Today’s buyer has a one-track mind when it comes to shopping for a home: price, but it might lead him in the wrong direction.
Home shoppers’ overriding goal, according to real estate agents, is to scoop up a bargain.
“There are certain expectations now,” says Raylene Lewis, an agent with Century 21 Beal in College Station, Texas. “People think, ‘In this economy, I should be able to get X home at Y price.'”
There’s nothing wrong with a bargain, except that experts agree that obsessively focusing on price can divert you from other key considerations, like whether a home suits your particular needs.
Here, advice on putting prices in perspective:
Beware the seller’s number
William Poundstone, author of the recent book “Priceless,” has a radical suggestion: Don’t enter a home knowing the list price. Instead, ask an agent to show you properties within your affordability range. Judge the homes on their respective merits, and then ask the agent for help determining a reasonable purchase price.
However, Poundstone acknowledges this approach isn’t realistic, saying, “It’s hard to disregard the list price.”
But, he would like home shoppers to at least be aware that a home price can play tricks on their minds, influencing how they judge the worth of a property.
In his book, Poundstone outlines a study whereby subjects estimated a higher reasonable purchase figure for a home when they were given a higher listing price. Correspondingly, subjects given a lower listing figure on the same property pegged their reasonable bid lower.
Right now, listing figures can be particularly confusing, says John Sullivan, past president of the National Association of Exclusive Buyer Agents.
For one thing, some “vanity” listing numbers are too high, because agents are assuaging sellers’ insistence that their home is worth a certain amount, says Sullivan.
On the other hand, sometimes list prices are realistic, something buyers have a hard time accepting, notes Ellen Klein, of Century 21 Christel Rockaway, N.J. “Buyers today feel that sellers should give their house away,” she says.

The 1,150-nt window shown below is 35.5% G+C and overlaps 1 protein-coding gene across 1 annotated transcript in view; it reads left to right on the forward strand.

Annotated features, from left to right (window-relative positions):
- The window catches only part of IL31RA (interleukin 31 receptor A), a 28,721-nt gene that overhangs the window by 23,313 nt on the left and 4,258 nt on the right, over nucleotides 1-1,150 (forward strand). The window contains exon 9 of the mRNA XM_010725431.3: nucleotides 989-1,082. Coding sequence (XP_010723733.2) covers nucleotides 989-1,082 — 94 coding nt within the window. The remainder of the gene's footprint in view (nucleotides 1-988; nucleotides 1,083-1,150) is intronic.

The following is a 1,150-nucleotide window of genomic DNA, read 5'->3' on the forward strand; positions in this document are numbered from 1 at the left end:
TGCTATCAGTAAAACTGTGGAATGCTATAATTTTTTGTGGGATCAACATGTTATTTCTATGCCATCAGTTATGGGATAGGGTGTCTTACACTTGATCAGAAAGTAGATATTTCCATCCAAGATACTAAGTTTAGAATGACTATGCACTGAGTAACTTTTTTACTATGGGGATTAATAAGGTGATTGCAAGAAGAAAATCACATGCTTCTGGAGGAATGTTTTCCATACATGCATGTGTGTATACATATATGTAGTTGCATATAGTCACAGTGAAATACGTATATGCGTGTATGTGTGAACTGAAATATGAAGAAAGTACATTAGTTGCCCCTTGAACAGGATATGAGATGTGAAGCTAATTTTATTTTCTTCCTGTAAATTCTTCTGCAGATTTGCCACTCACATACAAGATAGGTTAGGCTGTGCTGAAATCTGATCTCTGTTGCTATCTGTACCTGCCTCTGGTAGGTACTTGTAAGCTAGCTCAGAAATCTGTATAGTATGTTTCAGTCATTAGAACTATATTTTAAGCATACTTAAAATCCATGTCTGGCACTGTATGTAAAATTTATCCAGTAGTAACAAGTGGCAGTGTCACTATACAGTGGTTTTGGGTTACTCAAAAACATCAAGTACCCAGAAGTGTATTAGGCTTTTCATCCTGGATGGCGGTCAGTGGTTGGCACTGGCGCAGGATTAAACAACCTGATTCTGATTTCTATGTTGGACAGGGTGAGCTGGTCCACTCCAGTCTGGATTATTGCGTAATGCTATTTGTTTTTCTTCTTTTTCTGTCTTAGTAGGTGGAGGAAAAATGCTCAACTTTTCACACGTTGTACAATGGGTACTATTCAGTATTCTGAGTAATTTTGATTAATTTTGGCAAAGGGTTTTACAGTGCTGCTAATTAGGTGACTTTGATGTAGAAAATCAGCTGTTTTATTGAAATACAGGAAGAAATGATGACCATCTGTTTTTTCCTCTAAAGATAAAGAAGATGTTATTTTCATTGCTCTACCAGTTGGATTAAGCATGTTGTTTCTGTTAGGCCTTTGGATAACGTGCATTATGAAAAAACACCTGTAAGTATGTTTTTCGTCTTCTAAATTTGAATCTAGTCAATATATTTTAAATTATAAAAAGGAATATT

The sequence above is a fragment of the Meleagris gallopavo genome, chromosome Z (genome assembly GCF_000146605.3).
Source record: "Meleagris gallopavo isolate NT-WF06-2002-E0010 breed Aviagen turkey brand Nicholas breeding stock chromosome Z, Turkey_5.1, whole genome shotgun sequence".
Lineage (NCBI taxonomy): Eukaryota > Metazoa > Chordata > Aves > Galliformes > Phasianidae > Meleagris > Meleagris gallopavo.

The takeaway: A higher home price tag doesn’t translate into a “better” home. Judge properties on what suits your needs, advises Poundstone. Then, determine a fair purchase figure through a vigorous analysis of the most recent sales and sales contract prices on similar properties in the area.
Measure your response to markdowns
If you’re currently home shopping, you may recognize yourself in what agents say is a common scenario: You have had a particular “dream,” say a three-bedroom colonial style home. Then, you hear about a five-bedroom contemporary that’s just reduced to a distressed sale price … and you just have to take a look.
But many short sales, foreclosures and other distressed sale properties are in such a state of disrepair that they’re not suitable for ordinary buyers, says Sullivan.
Not only that, but the advertised low listings on these properties may give buyers the idea that bargains abound that are steeper then they really are, says Chris Heller, an agent with Keller Williams in San Diego.
“The list price on a short sale might not have any reflection on what the final purchase (amount) will be,” Heller says. “A home might be listed at $350,000, and then the bank (holding the loan on the home) decides it needs $380,000.”
The takeaway: Beware of being too focused on the idea that there are fantastic bargains lurking out there you are somehow missing. Such a focus can lead buyers to underbid on homes that seem expensive in comparison. “Then they miss out on the home they really want,” says Lewis.
Moreover, for that buyer with the “dream” home, he could end up with a purchase they’ll later deeply regret, says Washington University psychologist Leonard Green. If you want a cozy colonial, for instance, you’d end up wondering why you’re in a spacious split-level.
Limit your distractions
The average time buyers look for a home stretched to 10 weeks by last year, up from eight weeks a few years earlier, according to the National Association of Realtors.
“Buyers used to look for homes within a certain town that they decided they wanted,” says Lynn Fairfield, an agent with Re/Max in Libertyville, Ill. “Now they’re looking everywhere, looking for the best price.”
The takeaway: As long as a home is affordable, subjective factors, like living in a town with good amenities for families and a convenient location, are as important as analytical factors, like price, says Poundstone. It’s just that we tend to obsess on the latter because it’s easier to mentally latch on to the analytical.
So, keep in mind the more “squishy” but important things you’ll live with when you do buy a home, and use them to define priorities. “You need reasonable limits,” says Poundstone. “We pay too much attention to price.”